Ermis Lafazanovski (1961) is a novelist, storyteller, essayist, translator, theorist and historian of literature. He also writes studies in the field of cultural anthropology and folkloristics. He has Ph.D. in Philosophy and translated into six foreign languages.
He is one of the most inventive and innovative Macedonian prose writers in the past decade, both in terms of themes and poetics and an author who is a master of tragicomical situations and dramatic tension in a novel or short story. He is a prose writer who likes to use, but is also very capable of using parody and irony, at the same time offering a story where it is precisely parody and irony that enable the novel to be read on several interpretative levels.
In his works, the grotesque creates entire artistic structures where it is a dominant factor, thus suppressing the fantastic element to the background.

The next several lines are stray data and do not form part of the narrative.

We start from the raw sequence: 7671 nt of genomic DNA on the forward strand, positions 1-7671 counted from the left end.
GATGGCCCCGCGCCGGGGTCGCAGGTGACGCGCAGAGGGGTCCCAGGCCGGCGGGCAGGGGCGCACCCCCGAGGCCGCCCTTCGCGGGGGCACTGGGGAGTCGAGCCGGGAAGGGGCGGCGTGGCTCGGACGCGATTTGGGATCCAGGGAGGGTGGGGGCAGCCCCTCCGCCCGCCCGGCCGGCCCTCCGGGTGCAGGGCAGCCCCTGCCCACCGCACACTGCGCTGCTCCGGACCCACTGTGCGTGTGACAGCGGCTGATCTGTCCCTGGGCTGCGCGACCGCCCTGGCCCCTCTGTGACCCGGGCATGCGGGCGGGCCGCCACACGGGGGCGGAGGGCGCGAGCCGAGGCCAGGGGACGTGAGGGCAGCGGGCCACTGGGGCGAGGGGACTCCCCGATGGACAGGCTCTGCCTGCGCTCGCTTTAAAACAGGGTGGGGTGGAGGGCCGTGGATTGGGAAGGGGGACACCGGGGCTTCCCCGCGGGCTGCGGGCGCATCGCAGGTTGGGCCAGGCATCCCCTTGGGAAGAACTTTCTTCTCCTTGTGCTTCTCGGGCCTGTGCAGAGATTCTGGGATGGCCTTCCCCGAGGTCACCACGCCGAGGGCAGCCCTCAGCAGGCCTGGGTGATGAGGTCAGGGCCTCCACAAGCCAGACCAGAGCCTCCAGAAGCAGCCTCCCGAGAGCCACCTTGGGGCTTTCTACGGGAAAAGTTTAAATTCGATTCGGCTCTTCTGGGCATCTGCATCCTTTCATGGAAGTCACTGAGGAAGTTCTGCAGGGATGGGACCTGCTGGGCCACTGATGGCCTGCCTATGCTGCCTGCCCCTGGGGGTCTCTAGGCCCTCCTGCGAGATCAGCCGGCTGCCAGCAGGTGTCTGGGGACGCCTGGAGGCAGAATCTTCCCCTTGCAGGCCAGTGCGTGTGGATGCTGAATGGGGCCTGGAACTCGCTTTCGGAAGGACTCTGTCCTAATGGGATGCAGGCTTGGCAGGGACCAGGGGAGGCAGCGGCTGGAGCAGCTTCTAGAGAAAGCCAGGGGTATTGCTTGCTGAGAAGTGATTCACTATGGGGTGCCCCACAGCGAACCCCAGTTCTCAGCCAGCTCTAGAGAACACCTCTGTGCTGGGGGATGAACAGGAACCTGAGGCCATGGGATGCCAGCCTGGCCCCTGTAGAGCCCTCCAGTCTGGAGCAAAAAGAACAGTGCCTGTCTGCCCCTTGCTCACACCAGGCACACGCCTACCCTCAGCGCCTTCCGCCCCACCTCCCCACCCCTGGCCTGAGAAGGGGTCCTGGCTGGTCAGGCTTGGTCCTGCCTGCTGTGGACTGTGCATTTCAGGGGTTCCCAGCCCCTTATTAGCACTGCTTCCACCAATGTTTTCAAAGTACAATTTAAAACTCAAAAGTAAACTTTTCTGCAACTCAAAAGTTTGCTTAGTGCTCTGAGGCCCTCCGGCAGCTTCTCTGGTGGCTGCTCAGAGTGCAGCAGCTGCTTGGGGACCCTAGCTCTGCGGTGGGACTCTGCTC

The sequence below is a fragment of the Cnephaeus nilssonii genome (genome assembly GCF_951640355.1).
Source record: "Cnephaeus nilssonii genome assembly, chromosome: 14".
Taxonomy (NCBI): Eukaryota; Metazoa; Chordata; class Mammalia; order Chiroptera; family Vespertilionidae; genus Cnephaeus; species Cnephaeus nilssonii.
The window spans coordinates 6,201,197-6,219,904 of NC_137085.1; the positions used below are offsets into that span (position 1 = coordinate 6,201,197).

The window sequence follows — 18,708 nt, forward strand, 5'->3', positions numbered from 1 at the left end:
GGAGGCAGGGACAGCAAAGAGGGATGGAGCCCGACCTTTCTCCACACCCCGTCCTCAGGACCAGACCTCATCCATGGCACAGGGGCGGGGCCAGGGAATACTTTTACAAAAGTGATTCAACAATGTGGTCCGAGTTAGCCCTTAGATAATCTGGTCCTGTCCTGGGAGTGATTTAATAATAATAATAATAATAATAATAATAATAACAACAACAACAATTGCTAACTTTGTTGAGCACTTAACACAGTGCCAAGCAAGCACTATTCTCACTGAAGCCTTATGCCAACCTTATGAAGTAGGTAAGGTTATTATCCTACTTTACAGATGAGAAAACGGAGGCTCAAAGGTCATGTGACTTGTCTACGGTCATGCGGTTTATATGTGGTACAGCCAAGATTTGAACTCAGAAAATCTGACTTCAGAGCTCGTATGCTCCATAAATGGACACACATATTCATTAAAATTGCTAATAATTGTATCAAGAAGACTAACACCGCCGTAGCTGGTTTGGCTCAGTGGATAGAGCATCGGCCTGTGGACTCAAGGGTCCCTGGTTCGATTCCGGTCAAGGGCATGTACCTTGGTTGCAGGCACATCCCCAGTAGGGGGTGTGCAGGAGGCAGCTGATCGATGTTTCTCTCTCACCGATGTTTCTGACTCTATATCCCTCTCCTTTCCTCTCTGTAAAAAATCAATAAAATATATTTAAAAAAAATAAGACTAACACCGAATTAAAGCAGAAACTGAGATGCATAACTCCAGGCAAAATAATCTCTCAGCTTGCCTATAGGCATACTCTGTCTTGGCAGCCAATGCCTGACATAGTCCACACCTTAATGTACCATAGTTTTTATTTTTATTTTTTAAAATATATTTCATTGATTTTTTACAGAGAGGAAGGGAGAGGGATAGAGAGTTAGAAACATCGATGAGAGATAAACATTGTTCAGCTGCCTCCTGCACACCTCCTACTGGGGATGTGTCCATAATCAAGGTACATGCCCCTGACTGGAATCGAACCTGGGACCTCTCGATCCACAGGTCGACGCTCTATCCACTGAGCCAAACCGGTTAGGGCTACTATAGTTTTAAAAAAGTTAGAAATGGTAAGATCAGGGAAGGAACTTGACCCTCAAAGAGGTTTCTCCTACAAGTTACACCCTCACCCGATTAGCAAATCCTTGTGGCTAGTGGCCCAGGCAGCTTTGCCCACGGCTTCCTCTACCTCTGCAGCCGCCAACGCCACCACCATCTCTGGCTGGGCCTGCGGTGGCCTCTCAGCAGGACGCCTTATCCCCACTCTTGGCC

Lafazanovski is a prose writer who is capable of writing a work that superbly communicates with the reader who dwells far from the authors living and working environment as well. Particular affirmations for it are the six translations so far of his novel Hrapeshko (2006) and the excellent reception they have had with the readership.
He is the winner of the Stale Popov award for 2001 (for the novel Describer).
- Nobleman (1997);
- Describer (2001);
- Novel of Weapons (2003);
- Hrapeshko (2006 / also published in: Slovenian, Croatian, Serbian, Russian, Polish and English);
- Sunday (2009);
- The History of People Who Died from Fear (2013).
- Half a Rainbow (1992);
- When the Umbrellas Were
- Discovered in Skopje (1999);
- Exotic Cantata (2008).
ESSAYS AND STUDIES
- Tradition, Narration and Literature (1996);
- Macedonian Cosmogonian Legends (2000);
- Text and Mentality (2003);
- Clever Pejo (2003);
- Anthropological Dialogues (2002);
- Myths about the Creation of the World